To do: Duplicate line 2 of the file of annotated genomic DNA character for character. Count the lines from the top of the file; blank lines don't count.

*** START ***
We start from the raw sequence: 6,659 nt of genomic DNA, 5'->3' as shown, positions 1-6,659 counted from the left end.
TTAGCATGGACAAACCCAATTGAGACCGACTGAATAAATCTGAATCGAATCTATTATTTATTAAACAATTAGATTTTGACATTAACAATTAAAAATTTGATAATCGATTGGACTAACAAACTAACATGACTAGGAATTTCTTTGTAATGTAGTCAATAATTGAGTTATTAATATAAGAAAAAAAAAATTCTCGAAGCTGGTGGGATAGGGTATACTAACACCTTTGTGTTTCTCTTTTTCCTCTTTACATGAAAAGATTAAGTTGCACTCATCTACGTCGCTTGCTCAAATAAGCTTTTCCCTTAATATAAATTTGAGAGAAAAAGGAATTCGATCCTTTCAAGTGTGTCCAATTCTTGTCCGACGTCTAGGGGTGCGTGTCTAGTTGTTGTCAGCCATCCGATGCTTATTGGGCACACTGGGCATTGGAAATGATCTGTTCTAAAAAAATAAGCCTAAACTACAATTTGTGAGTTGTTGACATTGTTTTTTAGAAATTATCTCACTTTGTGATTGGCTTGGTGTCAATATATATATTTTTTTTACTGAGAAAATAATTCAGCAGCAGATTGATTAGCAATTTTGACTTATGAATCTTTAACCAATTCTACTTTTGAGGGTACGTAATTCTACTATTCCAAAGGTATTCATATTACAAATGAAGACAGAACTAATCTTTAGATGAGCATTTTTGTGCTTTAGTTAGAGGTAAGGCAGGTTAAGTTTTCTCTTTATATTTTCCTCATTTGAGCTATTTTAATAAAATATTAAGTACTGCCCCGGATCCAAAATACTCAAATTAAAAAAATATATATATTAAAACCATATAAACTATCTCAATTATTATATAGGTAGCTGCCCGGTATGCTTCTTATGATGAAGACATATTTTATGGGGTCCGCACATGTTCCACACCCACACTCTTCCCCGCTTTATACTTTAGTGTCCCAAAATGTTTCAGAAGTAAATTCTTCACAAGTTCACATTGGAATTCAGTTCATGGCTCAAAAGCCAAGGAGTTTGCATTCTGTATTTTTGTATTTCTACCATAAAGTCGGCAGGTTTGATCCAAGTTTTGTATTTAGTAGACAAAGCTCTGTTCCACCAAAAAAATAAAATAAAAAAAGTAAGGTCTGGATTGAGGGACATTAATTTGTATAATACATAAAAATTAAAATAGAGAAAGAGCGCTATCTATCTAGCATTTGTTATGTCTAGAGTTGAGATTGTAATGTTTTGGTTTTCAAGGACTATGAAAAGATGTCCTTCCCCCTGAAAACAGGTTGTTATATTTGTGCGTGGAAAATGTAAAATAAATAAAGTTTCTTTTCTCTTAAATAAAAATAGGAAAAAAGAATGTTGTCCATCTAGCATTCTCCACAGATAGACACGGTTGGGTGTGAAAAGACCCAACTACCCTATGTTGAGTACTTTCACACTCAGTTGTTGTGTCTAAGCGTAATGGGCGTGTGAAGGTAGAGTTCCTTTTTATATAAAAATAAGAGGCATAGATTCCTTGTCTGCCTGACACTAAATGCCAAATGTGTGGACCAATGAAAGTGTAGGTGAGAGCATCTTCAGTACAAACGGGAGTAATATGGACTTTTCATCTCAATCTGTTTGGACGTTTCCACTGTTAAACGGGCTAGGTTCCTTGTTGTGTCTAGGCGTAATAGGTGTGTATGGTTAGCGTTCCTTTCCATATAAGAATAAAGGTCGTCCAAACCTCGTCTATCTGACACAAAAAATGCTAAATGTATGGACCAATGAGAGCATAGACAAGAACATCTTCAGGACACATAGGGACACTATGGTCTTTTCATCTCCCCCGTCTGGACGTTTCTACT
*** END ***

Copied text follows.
TTAGCATGGACAAACCCAATTGAGACCGACTGAATAAATCTGAATCGAATCTATTATTTATTAAACAATTAGATTTTGACATTAACAATTAAAAATTTGATAATCGATTGGACTAACAAACTAACATGACTAGGAATTTCTTTGTAATGTAGTCAATAATTGAGTTATTAATATAAGAAAAAAAAAATTCTCGAAGCTGGTGGGATAGGGTATACTAACACCTTTGTGTTTCTCTTTTTCCTCTTTACATGAAAAGATTAAGTTGCACTCATCTACGTCGCTTGCTCAAATAAGCTTTTCCCTTAATATAAATTTGAGAGAAAAAGGAATTCGATCCTTTCAAGTGTGTCCAATTCTTGTCCGACGTCTAGGGGTGCGTGTCTAGTTGTTGTCAGCCATCCGATGCTTATTGGGCACACTGGGCATTGGAAATGATCTGTTCTAAAAAAATAAGCCTAAACTACAATTTGTGAGTTGTTGACATTGTTTTTTAGAAATTATCTCACTTTGTGATTGGCTTGGTGTCAATATATATATTTTTTTTACTGAGAAAATAATTCAGCAGCAGATTGATTAGCAATTTTGACTTATGAATCTTTAACCAATTCTACTTTTGAGGGTACGTAATTCTACTATTCCAAAGGTATTCATATTACAAATGAAGACAGAACTAATCTTTAGATGAGCATTTTTGTGCTTTAGTTAGAGGTAAGGCAGGTTAAGTTTTCTCTTTATATTTTCCTCATTTGAGCTATTTTAATAAAATATTAAGTACTGCCCCGGATCCAAAATACTCAAATTAAAAAAATATATATATTAAAACCATATAAACTATCTCAATTATTATATAGGTAGCTGCCCGGTATGCTTCTTATGATGAAGACATATTTTATGGGGTCCGCACATGTTCCACACCCACACTCTTCCCCGCTTTATACTTTAGTGTCCCAAAATGTTTCAGAAGTAAATTCTTCACAAGTTCACATTGGAATTCAGTTCATGGCTCAAAAGCCAAGGAGTTTGCATTCTGTATTTTTGTATTTCTACCATAAAGTCGGCAGGTTTGATCCAAGTTTTGTATTTAGTAGACAAAGCTCTGTTCCACCAAAAAAATAAAATAAAAAAAGTAAGGTCTGGATTGAGGGACATTAATTTGTATAATACATAAAAATTAAAATAGAGAAAGAGCGCTATCTATCTAGCATTTGTTATGTCTAGAGTTGAGATTGTAATGTTTTGGTTTTCAAGGACTATGAAAAGATGTCCTTCCCCCTGAAAACAGGTTGTTATATTTGTGCGTGGAAAATGTAAAATAAATAAAGTTTCTTTTCTCTTAAATAAAAATAGGAAAAAAGAATGTTGTCCATCTAGCATTCTCCACAGATAGACACGGTTGGGTGTGAAAAGACCCAACTACCCTATGTTGAGTACTTTCACACTCAGTTGTTGTGTCTAAGCGTAATGGGCGTGTGAAGGTAGAGTTCCTTTTTATATAAAAATAAGAGGCATAGATTCCTTGTCTGCCTGACACTAAATGCCAAATGTGTGGACCAATGAAAGTGTAGGTGAGAGCATCTTCAGTACAAACGGGAGTAATATGGACTTTTCATCTCAATCTGTTTGGACGTTTCCACTGTTAAACGGGCTAGGTTCCTTGTTGTGTCTAGGCGTAATAGGTGTGTATGGTTAGCGTTCCTTTCCATATAAGAATAAAGGTCGTCCAAACCTCGTCTATCTGACACAAAAAATGCTAAATGTATGGACCAATGAGAGCATAGACAAGAACATCTTCAGGACACATAGGGACACTATGGTCTTTTCATCTCCCCCGTCTGGACGTTTCTACT